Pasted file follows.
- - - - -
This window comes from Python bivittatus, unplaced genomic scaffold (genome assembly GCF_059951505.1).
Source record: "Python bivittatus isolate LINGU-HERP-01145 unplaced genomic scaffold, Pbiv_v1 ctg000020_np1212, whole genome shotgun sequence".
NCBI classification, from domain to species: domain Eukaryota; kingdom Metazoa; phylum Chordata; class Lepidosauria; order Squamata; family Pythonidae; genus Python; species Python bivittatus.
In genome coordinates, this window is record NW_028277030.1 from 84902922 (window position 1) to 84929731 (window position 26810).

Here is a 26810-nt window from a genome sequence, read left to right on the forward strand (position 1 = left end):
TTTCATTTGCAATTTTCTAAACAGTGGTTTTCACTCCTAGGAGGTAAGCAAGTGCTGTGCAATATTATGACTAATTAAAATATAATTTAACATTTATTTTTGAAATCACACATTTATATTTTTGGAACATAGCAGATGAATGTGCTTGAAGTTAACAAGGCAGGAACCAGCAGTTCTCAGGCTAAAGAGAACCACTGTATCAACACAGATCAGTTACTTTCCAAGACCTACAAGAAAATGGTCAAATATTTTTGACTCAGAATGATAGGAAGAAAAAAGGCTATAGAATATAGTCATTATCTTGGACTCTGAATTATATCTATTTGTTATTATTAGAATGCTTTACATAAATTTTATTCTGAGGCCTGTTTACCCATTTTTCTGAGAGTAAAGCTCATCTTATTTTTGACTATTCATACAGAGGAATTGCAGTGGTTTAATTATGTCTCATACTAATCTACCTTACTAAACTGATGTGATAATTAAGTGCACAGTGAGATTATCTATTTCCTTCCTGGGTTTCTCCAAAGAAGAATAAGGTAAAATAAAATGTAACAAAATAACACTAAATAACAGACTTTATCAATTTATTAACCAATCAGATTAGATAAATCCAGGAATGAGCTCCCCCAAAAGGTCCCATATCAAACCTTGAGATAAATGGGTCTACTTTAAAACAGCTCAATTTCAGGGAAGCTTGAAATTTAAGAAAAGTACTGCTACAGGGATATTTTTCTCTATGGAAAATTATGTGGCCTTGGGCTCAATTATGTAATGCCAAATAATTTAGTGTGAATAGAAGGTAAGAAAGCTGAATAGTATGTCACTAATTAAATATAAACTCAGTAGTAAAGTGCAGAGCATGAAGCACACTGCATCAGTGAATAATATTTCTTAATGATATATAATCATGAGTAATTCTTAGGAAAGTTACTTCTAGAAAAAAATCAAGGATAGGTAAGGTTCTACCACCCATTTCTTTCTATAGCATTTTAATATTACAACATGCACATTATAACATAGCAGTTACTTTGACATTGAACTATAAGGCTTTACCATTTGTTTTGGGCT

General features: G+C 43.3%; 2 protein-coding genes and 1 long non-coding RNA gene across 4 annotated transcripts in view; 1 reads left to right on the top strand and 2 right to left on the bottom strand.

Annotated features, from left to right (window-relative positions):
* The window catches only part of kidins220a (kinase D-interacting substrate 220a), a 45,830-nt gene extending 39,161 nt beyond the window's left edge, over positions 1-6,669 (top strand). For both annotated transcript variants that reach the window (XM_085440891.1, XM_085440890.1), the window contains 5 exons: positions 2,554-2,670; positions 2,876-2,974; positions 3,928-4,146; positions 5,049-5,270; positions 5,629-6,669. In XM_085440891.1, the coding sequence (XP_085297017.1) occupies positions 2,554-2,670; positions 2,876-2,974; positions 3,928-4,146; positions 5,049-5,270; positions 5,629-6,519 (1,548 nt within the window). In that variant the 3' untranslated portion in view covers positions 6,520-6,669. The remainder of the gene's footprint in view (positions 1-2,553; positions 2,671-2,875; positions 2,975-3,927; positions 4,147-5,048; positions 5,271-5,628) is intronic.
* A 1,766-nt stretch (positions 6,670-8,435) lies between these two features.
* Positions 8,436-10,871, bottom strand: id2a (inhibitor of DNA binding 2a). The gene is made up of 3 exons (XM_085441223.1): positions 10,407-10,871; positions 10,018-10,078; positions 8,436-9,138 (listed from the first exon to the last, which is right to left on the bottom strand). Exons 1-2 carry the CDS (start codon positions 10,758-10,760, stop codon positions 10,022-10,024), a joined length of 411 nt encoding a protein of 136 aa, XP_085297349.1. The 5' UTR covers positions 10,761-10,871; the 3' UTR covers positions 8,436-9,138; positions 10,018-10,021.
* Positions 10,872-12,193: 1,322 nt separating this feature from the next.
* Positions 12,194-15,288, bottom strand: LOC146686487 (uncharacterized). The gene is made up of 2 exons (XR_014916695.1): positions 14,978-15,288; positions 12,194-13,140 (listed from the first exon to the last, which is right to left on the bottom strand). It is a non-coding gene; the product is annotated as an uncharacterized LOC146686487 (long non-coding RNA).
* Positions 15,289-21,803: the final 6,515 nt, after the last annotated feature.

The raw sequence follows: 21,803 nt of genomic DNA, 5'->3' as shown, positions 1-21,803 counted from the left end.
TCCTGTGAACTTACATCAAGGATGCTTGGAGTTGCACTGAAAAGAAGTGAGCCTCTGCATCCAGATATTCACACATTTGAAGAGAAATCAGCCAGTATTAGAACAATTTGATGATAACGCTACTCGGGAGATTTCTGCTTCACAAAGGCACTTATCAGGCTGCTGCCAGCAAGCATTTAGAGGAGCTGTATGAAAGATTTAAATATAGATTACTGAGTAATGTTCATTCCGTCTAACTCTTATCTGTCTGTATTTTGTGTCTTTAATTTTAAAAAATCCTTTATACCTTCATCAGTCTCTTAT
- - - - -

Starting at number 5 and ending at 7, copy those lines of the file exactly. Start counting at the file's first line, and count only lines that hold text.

Here is a 26810-nt window from a genome sequence, read left to right on the forward strand (position 1 = left end):
TTTCATTTGCAATTTTCTAAACAGTGGTTTTCACTCCTAGGAGGTAAGCAAGTGCTGTGCAATATTATGACTAATTAAAATATAATTTAACATTTATTTTTGAAATCACACATTTATATTTTTGGAACATAGCAGATGAATGTGCTTGAAGTTAACAAGGCAGGAACCAGCAGTTCTCAGGCTAAAGAGAACCACTGTATCAACACAGATCAGTTACTTTCCAAGACCTACAAGAAAATGGTCAAATATTTTTGACTCAGAATGATAGGAAGAAAAAAGGCTATAGAATATAGTCATTATCTTGGACTCTGAATTATATCTATTTGTTATTATTAGAATGCTTTACATAAATTTTATTCTGAGGCCTGTTTACCCATTTTTCTGAGAGTAAAGCTCATCTTATTTTTGACTATTCATACAGAGGAATTGCAGTGGTTTAATTATGTCTCATACTAATCTACCTTACTAAACTGATGTGATAATTAAGTGCACAGTGAGATTATCTATTTCCTTCCTGGGTTTCTCCAAAGAAGAATAAGGTAAAATAAAATGTAACAAAATAACACTAAATAACAGACTTTATCAATTTATTAACCAATCAGATTAGATAAATCCAGGAATGAGCTCCCCCAAAAGGTCCCATATCAAACCTTGAGATAAATGGGTCTACTTTAAAACAGCTCAATTTCAGGGAAGCTTGAAATTTAAGAAAAGTACTGCTACAGGGATATTTTTCTCTATGGAAAATTATGTGGCCTTGGGCTCAATTATGTAATGCCAAATAATTTAGTGTGAATAGAAGGTAAGAAAGCTGAATAGTATGTCACTAATTAAATATAAACTCAGTAGTAAAGTGCAGAGCATGAAGCACACTGCATCAGTGAATAATATTTCTTAATGATATATAATCATGAGTAATTCTTAGGAAAGTTACTTCTAGAAAAAAATCAAGGATAGGTAAGGTTCTACCACCCATTTCTTTCTATAGCATTTTAATATTACAACATGCACATTATAACATAGCAGTTACTTTGACATTGAACTATAAGGCTTTACCATTTGTTTTGGGCT

General features: G+C 43.3%; 2 protein-coding genes and 1 long non-coding RNA gene across 4 annotated transcripts in view; 1 reads left to right on the top strand and 2 right to left on the bottom strand.